Sex. Why does it define some of us? Sex can turn our lives upside down in just a moment; take Buffy and Angel for instance, once they had sex Angel went all crazy and evil. My relationship with sex was exactly the same except completely different.

I would wake up each day seeking to belong. I wanted to be a part of something. Once I learned about my diagnosis, I didn’t want to stop having sex, so I didn’t. I just had to be more careful, and that meant being vocal about my status.

I was always nervous to tell guys. I was ashamed. I’d chat with guys, and just before we met up, I’d drop the bomb. The embarrassment of this thing I had. I would await their response. Sometimes it led to an immediate block on an app.>

There was this one guy I found incredibly attractive, and he told me how sexy I was. We messaged back and forth for about a week. We got along so well until, “Before we meet up, I should probably let you know that I’m HIV+.

He didn’t block me. He didn’t call me gross. He still talked to me. What he did say is what made me wish he had blocked me or called me gross: “I don’t date or have sex with positive guys. Sorry.” This became an overplayed song. Do you remember in the movie Cocktail with Tom Cruise when his character, Brian Flanagan, was rejected from every Wall Street and advertising job he interviewed for? He would plead his case and try to convince the employers why he was a good fit for the position. They rejected him, so he returned to what he knew: tending bar. Well, that’s what this felt like. I went back and relied on the bars just like he did.

I felt disgust, and I felt ache in my soul. I hated myself because I have this thing living inside of me. This virus that controlled my interactions with everyone. There must’ve been something wrong with me. I wasn’t worthy of love. The term “clean” finally meant something was wrong with me. I felt dirty. I wasn’t that way at all.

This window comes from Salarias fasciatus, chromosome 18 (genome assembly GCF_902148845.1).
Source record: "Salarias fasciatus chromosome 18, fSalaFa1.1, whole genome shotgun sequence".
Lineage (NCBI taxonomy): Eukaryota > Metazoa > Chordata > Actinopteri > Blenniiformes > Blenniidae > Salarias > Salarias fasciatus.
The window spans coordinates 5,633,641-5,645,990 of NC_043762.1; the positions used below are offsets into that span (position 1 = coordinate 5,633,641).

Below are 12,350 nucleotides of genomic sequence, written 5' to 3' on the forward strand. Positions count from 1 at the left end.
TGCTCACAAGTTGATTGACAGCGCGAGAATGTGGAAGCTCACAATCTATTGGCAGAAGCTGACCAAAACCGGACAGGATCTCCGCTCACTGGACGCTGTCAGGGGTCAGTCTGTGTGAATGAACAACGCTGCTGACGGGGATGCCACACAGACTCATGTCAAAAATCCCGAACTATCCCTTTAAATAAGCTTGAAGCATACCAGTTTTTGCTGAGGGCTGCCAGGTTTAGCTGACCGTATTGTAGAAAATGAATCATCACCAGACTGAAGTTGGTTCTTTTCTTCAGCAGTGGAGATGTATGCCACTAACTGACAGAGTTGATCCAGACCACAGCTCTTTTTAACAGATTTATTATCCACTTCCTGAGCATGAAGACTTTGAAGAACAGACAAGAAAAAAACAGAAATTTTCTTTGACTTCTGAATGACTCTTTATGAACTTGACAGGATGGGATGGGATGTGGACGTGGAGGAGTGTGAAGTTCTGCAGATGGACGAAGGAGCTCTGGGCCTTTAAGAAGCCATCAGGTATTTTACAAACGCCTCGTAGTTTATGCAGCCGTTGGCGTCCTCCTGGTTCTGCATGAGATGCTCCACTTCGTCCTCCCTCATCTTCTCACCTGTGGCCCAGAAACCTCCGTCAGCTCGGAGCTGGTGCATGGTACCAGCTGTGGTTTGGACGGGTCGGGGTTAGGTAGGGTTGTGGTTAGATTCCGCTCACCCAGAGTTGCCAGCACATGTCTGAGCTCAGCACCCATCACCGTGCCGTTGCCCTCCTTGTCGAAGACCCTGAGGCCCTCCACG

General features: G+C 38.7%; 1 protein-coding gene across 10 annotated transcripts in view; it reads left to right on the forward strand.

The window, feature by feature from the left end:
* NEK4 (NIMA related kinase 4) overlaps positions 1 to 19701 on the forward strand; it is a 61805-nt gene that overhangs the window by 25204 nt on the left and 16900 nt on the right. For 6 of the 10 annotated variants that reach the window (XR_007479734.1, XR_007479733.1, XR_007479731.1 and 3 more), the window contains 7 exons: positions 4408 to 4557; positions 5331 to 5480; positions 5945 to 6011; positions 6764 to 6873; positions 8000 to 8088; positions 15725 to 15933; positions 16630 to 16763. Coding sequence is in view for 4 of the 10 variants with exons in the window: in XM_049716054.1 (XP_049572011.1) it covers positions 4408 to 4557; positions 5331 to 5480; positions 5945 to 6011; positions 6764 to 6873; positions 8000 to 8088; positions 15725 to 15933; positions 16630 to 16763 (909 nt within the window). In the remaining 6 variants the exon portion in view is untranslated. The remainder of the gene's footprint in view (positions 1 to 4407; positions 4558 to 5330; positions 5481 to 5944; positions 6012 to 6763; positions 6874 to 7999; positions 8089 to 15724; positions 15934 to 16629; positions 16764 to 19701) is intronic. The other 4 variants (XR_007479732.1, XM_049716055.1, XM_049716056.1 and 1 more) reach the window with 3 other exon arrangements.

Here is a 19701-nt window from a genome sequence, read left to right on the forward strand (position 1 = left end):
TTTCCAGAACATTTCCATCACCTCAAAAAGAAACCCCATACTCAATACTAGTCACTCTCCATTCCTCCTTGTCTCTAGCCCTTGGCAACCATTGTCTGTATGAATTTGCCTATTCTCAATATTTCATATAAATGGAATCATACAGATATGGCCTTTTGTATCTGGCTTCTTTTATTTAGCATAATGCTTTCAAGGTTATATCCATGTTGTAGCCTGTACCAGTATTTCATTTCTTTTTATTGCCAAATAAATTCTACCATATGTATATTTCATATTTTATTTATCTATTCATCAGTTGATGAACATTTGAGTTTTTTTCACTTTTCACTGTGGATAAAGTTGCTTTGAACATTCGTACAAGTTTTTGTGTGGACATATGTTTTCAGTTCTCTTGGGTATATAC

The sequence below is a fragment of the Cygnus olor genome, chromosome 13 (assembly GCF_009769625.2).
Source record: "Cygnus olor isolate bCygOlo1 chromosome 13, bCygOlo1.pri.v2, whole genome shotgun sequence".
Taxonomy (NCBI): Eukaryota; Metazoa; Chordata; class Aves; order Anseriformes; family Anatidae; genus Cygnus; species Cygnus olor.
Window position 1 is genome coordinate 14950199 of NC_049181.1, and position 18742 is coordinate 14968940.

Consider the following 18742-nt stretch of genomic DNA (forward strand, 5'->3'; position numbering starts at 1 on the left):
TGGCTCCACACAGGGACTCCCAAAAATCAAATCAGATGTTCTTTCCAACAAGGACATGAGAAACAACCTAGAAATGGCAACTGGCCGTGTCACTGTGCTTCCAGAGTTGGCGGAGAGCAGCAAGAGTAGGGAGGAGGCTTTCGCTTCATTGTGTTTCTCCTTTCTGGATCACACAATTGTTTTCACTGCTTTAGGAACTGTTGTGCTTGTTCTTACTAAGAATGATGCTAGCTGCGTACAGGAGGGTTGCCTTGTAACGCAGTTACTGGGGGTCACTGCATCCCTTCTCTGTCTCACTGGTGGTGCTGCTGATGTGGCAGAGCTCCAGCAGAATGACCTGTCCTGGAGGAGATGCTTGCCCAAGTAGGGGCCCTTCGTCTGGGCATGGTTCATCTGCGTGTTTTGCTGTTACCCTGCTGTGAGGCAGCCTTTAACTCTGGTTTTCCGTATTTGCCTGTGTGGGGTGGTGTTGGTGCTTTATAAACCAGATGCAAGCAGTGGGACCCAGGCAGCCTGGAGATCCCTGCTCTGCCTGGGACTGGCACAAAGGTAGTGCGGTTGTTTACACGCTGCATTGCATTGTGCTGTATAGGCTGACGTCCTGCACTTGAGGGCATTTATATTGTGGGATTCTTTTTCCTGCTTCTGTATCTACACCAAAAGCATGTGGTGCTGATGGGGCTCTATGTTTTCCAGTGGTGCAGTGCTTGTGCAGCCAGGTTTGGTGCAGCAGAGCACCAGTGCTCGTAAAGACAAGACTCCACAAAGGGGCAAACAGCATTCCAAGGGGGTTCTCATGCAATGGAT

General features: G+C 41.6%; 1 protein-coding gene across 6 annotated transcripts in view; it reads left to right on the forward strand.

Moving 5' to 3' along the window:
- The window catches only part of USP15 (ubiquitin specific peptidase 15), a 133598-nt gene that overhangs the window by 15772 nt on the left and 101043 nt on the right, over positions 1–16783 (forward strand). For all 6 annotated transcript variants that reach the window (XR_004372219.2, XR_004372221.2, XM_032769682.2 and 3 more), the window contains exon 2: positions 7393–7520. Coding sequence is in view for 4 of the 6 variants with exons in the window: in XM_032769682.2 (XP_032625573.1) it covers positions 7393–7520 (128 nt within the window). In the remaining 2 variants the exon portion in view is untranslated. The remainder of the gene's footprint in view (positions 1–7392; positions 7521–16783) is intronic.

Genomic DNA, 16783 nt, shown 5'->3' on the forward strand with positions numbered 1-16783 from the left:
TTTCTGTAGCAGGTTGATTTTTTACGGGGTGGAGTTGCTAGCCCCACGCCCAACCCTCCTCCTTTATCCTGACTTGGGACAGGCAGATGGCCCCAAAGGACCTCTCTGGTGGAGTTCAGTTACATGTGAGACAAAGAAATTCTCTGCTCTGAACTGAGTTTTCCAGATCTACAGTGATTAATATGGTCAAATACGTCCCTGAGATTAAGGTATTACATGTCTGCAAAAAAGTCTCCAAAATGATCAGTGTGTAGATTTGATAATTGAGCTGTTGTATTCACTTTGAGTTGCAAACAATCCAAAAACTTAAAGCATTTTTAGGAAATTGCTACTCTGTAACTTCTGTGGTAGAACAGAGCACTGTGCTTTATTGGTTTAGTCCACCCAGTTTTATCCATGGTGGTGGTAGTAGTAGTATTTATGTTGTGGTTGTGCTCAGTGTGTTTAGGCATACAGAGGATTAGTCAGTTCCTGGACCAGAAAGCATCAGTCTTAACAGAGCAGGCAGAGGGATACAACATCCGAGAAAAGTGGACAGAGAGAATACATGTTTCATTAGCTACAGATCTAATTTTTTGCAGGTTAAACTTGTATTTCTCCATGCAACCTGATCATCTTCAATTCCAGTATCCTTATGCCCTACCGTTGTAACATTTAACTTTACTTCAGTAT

This was at a time before PrEP. People were still safe-sex-only. Condoms were still trending, people still regularly carried them in their wallets.

The times I was rejected catapulted me into more long nights of drinking and meaningless sex. The amount of ignorance and rejection hurt me so deeply that I drank heavier. Bumps turned into lines that I never thought I’d cross or snort — I did it anyway.

I loved the sensation that came with a key to my nose and the false sense of self it gave me. I could stomp around, dancing into the morning and let loose. I could flirt so confidently because I was out of my head for those periods.

I’d wake up with a crusty nose, dehydrated, and the smell of vodka and champagne on my breath. There’d be that lovely drip that I could blame on allergies. I would walk down the street with friends thinking I owned the world when I was just avoiding  myself.>

Those days in 2011 broke me, but today I see that the pain gave me power and that rejection is God’s protection. Today, I look at those same people and I wish them the best. I was honest and I told my truth so I didn’t harm anyone or myself. I didn’t want to put anyone through what I was going through. I was just trying to be responsible. Responsibility is sexy, and I didn’t realize how powerful that was until much later.